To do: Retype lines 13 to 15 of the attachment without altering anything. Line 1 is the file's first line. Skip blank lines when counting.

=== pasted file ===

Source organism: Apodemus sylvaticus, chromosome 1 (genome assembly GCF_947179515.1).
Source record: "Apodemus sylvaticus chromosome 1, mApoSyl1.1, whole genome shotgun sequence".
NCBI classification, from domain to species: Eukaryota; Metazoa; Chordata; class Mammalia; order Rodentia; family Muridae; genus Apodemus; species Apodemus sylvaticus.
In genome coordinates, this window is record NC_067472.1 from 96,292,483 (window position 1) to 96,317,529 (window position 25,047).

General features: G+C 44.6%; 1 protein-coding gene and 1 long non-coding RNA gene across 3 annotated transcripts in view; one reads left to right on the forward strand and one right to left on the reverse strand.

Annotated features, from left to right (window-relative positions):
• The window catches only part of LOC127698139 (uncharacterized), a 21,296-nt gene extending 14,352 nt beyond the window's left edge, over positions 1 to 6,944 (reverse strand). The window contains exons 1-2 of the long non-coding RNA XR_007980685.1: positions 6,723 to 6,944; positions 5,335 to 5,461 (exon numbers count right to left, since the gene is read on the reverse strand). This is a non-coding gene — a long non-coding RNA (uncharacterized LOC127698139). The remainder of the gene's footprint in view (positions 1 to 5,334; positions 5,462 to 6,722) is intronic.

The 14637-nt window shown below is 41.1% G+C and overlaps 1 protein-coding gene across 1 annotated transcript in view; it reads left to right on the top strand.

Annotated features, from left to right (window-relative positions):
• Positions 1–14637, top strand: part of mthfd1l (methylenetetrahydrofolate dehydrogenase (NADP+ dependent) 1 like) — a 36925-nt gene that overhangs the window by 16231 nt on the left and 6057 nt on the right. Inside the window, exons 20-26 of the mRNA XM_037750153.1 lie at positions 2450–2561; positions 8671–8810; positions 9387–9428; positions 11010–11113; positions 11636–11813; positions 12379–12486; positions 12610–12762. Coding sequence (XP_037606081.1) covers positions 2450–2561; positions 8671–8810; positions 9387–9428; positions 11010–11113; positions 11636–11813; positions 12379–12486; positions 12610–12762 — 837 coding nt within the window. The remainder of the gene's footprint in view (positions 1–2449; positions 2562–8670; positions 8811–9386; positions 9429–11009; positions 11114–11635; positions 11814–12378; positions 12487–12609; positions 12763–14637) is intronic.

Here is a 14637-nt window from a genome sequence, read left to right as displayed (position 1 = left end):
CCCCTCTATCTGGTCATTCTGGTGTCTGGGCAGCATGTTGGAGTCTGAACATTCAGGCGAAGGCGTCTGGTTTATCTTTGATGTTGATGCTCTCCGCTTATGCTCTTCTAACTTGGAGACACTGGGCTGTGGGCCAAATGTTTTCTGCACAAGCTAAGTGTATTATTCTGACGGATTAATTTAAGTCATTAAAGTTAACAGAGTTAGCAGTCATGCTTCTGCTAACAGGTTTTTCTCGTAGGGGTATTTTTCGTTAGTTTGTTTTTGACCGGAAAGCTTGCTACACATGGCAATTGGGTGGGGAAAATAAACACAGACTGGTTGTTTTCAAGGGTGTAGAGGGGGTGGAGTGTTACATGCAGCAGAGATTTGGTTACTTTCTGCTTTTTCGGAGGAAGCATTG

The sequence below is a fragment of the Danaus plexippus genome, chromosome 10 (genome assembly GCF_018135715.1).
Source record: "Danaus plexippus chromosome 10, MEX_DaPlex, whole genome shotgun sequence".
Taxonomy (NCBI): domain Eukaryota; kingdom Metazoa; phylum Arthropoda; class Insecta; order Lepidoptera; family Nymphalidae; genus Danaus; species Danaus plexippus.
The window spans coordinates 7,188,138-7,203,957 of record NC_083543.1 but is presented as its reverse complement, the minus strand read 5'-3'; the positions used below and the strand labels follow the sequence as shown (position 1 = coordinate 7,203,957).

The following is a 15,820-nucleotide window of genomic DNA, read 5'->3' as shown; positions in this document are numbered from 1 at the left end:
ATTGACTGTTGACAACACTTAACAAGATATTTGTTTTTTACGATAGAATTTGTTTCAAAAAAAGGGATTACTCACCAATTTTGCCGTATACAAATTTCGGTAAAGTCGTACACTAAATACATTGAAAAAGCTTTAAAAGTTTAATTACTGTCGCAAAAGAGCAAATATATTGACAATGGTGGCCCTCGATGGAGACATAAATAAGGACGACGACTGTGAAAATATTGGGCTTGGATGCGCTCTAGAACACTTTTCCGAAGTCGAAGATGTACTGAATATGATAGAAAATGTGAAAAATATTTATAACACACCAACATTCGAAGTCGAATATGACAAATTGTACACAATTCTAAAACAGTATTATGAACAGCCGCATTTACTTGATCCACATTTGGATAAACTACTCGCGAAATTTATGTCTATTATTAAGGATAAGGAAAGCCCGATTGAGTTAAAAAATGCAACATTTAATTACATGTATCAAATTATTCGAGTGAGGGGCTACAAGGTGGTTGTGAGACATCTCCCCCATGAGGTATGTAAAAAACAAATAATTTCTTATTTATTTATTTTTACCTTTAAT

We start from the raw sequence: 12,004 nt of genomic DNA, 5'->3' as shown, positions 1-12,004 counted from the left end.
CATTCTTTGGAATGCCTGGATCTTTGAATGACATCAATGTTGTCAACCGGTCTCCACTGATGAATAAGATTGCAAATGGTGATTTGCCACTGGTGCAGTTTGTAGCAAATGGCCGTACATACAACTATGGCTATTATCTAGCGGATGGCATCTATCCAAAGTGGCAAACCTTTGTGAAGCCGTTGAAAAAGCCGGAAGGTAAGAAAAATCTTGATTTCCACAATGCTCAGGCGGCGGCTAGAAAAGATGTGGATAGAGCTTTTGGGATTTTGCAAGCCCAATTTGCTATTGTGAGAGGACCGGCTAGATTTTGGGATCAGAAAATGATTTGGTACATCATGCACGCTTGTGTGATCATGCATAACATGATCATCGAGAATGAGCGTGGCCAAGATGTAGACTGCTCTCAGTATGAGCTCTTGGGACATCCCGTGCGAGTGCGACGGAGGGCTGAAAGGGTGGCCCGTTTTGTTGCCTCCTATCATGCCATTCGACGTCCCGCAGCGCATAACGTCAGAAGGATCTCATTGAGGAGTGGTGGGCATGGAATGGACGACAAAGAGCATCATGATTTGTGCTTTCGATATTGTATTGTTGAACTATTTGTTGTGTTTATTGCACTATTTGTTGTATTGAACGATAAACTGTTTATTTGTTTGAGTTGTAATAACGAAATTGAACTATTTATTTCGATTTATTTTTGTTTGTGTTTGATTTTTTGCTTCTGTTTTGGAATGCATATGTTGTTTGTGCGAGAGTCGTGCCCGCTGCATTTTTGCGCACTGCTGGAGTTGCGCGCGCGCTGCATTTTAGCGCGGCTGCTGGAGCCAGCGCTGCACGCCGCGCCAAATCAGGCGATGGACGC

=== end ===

The sequence below is a fragment of the Danaus plexippus genome, chromosome 10 (genome assembly GCF_018135715.1).
Source record: "Danaus plexippus chromosome 10, MEX_DaPlex, whole genome shotgun sequence".
Taxonomy (NCBI): domain Eukaryota; kingdom Metazoa; phylum Arthropoda; class Insecta; order Lepidoptera; family Nymphalidae; genus Danaus; species Danaus plexippus.